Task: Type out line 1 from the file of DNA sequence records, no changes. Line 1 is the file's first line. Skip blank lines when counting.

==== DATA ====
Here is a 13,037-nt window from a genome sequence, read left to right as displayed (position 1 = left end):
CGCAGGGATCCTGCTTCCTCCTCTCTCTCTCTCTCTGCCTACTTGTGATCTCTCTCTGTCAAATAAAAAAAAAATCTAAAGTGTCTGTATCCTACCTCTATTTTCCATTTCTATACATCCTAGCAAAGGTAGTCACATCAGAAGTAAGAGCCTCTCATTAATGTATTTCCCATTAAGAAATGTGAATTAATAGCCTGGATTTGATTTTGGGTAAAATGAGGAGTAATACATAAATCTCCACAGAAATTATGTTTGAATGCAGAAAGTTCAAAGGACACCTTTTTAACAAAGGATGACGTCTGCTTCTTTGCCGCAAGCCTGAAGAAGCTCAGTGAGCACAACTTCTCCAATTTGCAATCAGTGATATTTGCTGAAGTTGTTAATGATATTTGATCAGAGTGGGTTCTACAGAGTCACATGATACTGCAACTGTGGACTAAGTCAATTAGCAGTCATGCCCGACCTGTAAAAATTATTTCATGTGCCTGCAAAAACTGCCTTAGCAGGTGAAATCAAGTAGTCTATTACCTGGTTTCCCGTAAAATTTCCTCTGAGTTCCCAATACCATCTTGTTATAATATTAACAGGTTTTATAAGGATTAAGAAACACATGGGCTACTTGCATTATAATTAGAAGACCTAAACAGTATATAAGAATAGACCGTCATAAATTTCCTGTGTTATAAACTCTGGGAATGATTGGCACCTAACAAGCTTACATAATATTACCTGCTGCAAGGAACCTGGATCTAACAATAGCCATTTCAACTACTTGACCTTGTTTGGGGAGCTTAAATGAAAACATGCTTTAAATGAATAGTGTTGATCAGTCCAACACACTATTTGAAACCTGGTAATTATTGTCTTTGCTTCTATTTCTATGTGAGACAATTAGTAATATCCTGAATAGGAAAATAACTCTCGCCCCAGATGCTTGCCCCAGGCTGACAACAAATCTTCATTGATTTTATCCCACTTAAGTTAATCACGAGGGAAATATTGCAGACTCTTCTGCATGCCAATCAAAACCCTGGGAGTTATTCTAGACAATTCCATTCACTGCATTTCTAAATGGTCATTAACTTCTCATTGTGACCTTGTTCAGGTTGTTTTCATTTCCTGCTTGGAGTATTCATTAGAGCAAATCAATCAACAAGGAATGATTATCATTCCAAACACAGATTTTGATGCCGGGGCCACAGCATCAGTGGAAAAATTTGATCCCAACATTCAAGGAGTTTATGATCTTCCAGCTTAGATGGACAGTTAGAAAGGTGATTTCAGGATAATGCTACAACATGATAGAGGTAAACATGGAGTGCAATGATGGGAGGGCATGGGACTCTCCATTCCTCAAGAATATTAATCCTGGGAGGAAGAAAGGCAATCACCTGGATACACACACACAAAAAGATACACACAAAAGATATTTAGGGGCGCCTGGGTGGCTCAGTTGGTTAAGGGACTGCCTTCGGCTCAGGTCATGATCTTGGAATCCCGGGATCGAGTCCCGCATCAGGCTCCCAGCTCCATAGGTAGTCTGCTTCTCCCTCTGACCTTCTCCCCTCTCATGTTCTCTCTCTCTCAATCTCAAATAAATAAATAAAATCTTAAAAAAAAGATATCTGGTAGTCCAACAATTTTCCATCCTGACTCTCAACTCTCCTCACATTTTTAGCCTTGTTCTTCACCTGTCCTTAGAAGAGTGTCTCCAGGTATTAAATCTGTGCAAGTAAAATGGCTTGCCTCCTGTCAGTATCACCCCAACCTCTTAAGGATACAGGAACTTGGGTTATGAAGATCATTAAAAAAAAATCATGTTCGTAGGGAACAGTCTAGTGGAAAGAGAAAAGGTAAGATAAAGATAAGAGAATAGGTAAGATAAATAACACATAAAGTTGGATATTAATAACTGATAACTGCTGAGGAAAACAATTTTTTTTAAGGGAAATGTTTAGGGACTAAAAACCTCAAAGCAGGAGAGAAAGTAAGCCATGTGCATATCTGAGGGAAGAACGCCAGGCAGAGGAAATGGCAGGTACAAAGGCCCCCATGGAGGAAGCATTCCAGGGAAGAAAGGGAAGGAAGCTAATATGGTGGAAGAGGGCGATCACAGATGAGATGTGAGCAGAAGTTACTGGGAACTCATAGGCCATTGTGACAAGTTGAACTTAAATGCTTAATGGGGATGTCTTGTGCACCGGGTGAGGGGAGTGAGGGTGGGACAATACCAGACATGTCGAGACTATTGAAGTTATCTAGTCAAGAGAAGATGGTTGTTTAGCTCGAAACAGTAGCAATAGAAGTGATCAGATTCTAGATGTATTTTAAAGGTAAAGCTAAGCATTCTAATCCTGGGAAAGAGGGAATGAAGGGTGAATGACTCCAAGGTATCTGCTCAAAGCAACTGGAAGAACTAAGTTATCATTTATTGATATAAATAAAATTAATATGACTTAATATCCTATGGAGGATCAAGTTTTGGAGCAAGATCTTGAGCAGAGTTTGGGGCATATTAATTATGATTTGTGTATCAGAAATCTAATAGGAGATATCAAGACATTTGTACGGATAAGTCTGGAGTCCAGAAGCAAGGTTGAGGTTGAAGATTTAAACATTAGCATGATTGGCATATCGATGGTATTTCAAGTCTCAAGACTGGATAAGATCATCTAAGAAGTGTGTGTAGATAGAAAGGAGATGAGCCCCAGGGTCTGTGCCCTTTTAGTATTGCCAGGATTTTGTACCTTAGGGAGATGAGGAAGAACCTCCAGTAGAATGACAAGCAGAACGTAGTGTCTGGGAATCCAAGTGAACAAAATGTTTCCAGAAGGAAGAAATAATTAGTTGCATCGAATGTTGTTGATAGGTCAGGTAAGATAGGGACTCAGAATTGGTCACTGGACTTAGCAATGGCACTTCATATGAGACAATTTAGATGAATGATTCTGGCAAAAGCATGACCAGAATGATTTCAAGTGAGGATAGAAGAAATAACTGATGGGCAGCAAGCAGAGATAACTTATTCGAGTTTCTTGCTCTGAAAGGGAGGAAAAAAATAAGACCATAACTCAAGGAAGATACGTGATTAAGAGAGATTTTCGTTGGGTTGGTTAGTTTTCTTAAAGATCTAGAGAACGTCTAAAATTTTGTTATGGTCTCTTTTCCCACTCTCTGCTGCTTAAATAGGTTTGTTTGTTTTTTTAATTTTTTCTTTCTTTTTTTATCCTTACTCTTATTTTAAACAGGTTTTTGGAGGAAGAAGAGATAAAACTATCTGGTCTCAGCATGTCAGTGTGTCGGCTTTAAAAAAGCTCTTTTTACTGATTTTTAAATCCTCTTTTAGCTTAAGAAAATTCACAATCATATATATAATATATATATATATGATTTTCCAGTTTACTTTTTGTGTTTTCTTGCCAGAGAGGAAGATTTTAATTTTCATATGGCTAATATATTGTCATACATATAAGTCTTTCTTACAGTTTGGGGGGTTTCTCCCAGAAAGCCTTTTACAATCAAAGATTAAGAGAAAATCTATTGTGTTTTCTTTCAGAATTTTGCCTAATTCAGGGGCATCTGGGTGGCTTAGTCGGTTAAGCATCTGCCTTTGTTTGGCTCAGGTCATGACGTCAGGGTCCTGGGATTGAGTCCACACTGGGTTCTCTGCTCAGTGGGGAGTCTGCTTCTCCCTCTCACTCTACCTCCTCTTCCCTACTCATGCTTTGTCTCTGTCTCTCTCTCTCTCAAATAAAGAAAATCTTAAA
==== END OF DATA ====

Here is a 13,037-nt window from a genome sequence, read left to right as displayed (position 1 = left end):